“Eurozone woes boost anti-austerity camp.” Article posted on the Deutsche Welle website.
“Summers, Schäuble go head to head on ailing Europe.” Video of and article on this IMF event at the CNBC website.

“Monetary policy: When will they learn?” Ryan Avent of The Economist.
“Economically, Germany is a threat to itself.” Harold Meyerson op-ed in The Washington Post. He writes:

“But I’m no fan of Germany’s macroeconomics, which are more destructive and dangerous than those of any other nation. By using its power as the dominant nation in the European Union to impose austerity on the struggling economies of Southern Europe, Germany has condemned young people in Spain and Greece to unemployment rates in excess of 50 percent, shaken the social fabric of every nation on the Mediterranean and contributed to the rise of such far-right parties as France’s National Front and Greece’s neo-Nazi Golden Dawn. Unlike other nations, Germany hasn’t offshored its best industrial jobs, but it has relentlessly offshored to its Southern neighbors conditions conducive to the rise of a xenophobic extremism that one would think Germany, of all nations, wouldn’t wish to nourish.”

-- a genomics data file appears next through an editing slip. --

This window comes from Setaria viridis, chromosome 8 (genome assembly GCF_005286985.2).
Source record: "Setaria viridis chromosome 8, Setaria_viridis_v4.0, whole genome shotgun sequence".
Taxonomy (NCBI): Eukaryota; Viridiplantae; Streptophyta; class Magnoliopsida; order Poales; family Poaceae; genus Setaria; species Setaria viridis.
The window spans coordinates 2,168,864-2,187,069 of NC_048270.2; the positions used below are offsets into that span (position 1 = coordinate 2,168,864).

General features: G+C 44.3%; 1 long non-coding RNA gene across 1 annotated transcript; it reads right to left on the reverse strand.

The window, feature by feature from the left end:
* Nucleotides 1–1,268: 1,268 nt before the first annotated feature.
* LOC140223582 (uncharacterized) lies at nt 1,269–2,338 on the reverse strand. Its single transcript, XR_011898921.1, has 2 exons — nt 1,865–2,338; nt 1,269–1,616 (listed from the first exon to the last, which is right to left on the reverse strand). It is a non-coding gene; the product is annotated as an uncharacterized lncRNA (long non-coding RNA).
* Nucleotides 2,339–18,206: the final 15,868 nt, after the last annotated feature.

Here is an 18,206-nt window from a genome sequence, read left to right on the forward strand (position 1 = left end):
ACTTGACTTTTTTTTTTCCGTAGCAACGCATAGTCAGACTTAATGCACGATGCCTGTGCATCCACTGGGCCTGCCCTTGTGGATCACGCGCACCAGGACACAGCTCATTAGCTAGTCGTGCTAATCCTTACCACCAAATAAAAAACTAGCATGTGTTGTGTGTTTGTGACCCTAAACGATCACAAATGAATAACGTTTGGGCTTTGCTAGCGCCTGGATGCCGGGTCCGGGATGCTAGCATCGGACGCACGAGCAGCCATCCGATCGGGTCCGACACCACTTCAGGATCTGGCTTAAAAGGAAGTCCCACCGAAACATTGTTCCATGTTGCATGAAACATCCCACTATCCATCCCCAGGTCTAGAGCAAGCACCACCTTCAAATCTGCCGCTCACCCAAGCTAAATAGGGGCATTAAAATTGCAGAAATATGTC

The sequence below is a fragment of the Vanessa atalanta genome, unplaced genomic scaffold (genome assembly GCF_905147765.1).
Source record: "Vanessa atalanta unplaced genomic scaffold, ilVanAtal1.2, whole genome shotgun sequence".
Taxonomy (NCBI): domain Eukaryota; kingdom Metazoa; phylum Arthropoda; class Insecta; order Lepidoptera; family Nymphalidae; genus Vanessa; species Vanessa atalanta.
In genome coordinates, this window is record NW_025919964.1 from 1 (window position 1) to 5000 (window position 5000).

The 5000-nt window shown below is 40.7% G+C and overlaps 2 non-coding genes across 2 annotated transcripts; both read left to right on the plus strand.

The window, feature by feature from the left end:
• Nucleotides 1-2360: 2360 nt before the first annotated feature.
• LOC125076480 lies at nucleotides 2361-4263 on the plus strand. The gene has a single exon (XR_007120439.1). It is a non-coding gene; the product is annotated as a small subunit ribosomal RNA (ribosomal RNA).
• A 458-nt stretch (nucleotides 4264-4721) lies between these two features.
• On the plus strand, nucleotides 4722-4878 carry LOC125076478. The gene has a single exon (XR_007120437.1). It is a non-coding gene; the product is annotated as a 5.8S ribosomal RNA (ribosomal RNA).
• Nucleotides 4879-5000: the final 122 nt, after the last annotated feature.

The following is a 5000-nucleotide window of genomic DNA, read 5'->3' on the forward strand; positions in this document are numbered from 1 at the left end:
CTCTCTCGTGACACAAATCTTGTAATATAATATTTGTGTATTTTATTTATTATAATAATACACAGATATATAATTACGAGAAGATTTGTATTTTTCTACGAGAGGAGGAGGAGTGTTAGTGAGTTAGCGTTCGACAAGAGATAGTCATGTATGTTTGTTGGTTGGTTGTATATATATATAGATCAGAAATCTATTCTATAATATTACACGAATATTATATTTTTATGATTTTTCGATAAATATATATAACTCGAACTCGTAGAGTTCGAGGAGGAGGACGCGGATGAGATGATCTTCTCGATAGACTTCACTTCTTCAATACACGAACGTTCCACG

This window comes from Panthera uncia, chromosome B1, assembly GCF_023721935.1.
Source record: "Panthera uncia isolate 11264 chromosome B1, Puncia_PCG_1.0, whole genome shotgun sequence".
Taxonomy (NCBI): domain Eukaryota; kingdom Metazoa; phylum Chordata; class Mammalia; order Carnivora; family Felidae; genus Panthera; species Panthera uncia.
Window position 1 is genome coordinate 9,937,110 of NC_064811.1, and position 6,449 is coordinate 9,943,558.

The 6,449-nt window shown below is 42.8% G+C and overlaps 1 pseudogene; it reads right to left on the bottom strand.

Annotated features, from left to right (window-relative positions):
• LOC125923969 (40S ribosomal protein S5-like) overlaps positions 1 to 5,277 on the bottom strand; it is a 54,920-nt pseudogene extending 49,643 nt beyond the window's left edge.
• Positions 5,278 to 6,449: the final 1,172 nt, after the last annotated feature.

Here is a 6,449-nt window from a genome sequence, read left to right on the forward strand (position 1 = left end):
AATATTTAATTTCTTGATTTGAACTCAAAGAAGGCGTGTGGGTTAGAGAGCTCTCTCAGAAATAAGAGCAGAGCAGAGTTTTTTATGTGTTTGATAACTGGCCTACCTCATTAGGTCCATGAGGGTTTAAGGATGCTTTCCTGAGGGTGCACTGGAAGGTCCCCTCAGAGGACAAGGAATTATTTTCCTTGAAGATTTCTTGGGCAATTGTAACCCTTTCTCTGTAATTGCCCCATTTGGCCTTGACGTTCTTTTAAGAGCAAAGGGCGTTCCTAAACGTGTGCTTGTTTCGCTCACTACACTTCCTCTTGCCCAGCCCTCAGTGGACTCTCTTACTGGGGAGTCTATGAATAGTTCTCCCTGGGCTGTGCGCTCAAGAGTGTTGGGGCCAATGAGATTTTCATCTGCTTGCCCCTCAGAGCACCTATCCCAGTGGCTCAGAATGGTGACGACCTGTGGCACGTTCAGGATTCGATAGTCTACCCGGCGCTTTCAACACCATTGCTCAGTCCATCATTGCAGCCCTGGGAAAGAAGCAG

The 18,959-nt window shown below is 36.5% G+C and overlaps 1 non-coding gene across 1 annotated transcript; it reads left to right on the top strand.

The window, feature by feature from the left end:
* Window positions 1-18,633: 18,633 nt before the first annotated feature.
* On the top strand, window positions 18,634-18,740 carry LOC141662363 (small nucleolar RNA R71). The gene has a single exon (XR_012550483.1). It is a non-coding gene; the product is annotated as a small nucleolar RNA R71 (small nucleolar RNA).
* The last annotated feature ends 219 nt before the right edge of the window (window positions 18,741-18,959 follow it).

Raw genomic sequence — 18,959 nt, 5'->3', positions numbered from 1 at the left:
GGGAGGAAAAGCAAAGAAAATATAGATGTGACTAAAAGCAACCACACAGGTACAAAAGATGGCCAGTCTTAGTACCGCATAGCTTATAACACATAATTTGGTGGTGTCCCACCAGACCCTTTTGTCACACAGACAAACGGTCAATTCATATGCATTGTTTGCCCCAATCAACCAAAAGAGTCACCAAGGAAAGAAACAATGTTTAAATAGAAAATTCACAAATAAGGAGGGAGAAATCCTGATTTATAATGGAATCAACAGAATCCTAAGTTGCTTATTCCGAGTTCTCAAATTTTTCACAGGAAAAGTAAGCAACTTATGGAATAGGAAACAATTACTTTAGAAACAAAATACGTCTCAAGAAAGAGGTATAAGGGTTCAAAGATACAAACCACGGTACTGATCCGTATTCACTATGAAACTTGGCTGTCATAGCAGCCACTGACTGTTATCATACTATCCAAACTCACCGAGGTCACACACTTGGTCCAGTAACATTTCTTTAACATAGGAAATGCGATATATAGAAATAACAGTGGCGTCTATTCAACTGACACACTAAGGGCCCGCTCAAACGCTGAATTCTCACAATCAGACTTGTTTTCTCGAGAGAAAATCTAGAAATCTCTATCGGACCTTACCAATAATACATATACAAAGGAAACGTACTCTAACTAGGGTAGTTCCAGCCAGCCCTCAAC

“What Markets Will.” Paul Krugman column. He writes:

“I’m not mainly talking about plunging stock prices, although that’s surely telling us something (but as the late Paul Samuelson famously pointed out, stocks are not a reliable indicator of economic prospects: ‘Wall Street indexes predicted nine out of the last five recessions!’) Instead, I’m talking about interest rates, which are flashing warnings, not of fiscal crisis and inflation, but of depression and deflation.